When companies worldwide shifted to remote work during the height of the pandemic, questions arose on how it would affect the office sector.
Now, three years later, some signs point to an office comeback. After all, commercial planning, which includes office projects, increased 7% year over year in May, according to the Dodge Momentum Index. Meanwhile, spending on commercial construction, albeit led by warehouse and retail, remains up 23.7% over the past year, according to Associated Builders and Contractors analysis.
But it looks like tech giant Amazon isn’t banking on that data.
Earlier this month, Amazon filed plans in Sterling, Virginia, to demolish nine office buildings across three sites to create space for four data center facilities, according to Loudon County, Virginia, land applications accessed by Construction Dive. Amazon acquired the three office complexes at the Loudon Commerce Center over the past year, all within walking distance, in order to make way for the new data center campus.
The project is part of Amazon’s continued growth in Sterling, according to an Amazon Web Services spokesperson. Since 2006, Amazon said it has invested more than $35 billion in projects in Virginia, the largest data center market in the world.
Amazon isn’t alone in its strategy to convert former offices into other building types, said Jessica Morin, director of U.S. office research at CBRE.
“Since the pandemic, people have placed more importance on the quality of their working environment and tenant preferences have shifted,” said Morin. “We will see increasing obsolescence of office buildings that are outdated in less desirable locations.”
Public and private developers are evaluating how to transform vacant office buildings for new uses including residential. That will inevitably lead to conversion or demolition, she added.
“Historically high vacancy, rising interest rates and a tight lending market are deterring developers from breaking ground on new office projects,” said Morin. “As projects under construction are delivered over the next several quarters, completions should slow dramatically by mid-2024.”
A booming sector
Construction starts in the first quarter of this year fell 67% from the quarterly average from 2000 to 2019, according to CBRE data. Meanwhile, CBRE Econometric Advisors predict the average quarterly office completions will fall to just 4 million square feet from the second quarter of 2024 to the fourth quarter of 2028. That will eventually reduce supply-side pressure on the vacancy rate, said Morin.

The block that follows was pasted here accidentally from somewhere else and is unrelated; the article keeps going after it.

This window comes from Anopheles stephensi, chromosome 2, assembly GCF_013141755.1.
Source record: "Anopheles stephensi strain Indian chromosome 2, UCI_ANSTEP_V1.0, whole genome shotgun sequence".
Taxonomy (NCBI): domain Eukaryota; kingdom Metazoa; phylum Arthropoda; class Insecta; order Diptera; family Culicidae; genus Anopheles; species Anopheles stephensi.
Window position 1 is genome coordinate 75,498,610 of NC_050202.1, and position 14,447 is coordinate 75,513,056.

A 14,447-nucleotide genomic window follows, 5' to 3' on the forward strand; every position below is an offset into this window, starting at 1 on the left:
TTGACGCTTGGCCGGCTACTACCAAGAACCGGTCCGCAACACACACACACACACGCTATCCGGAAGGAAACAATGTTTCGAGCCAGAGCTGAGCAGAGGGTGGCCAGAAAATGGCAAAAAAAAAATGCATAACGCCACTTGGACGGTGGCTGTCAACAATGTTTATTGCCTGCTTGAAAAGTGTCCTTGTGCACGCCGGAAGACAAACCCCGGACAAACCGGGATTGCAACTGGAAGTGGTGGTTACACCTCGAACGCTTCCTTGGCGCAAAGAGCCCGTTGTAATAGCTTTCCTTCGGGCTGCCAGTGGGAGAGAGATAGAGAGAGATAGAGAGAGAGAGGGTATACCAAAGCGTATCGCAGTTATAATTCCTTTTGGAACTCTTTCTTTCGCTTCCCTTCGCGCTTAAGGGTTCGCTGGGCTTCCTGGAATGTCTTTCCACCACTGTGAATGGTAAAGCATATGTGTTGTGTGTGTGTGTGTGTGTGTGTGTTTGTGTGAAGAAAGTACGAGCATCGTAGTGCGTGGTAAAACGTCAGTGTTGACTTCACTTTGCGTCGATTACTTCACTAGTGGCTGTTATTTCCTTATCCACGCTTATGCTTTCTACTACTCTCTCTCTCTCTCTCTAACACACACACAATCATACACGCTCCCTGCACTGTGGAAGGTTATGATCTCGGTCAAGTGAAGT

On the other hand, data center construction is booming, said Richard Branch, chief economist at Dodge Construction Network. Data center construction, which forms part of Dodge’s overall office category, now accounts for roughly 30% of the dollar value of office construction starts.
Corporate headquarters and campus projects like the $600 million Mutual of Omaha office tower, also appear to be “holding up well,” said Branch. Still, office projects that are built for rent, the largest portion of office construction, are showing “considerable weakness” with an equally dire outlook as remote and hybrid work trends show few signs of slowing down. That suggests a longer structural pullback in office starts, he added.
“There has been little to no movement in remote and hybrid work trends over the last several months and while some CEOs are making headlines by mandating a return to the office, many more are finding those mandates hard to stick to,” said Branch. “The labor market currently favors employees, and more employees are demanding remote or hybrid work options.”
Weaker demand for office space due to recession fears and hybrid work arrangements, in addition to the delivery of new supply, has pushed the office vacancy rate to a 30-year high of 17.8%, according to CBRE data.
Nearly 44% of real estate executives with U.S. office portfolios reported portfolio contraction since the start of the pandemic, according to CBRE’s 2023 Spring occupier sentiment survey. Over the next three years, 53% of respondents anticipate further contraction of their office portfolio, with as much as a 30% decrease.
Still, Branch remains optimistic the office market will rebound in the long term.
“The office sector is likely to evolve instead of melt, much like how retail space did as sales shifted online,” said Branch. “I don’t think the final chapter of the office market has been written yet.”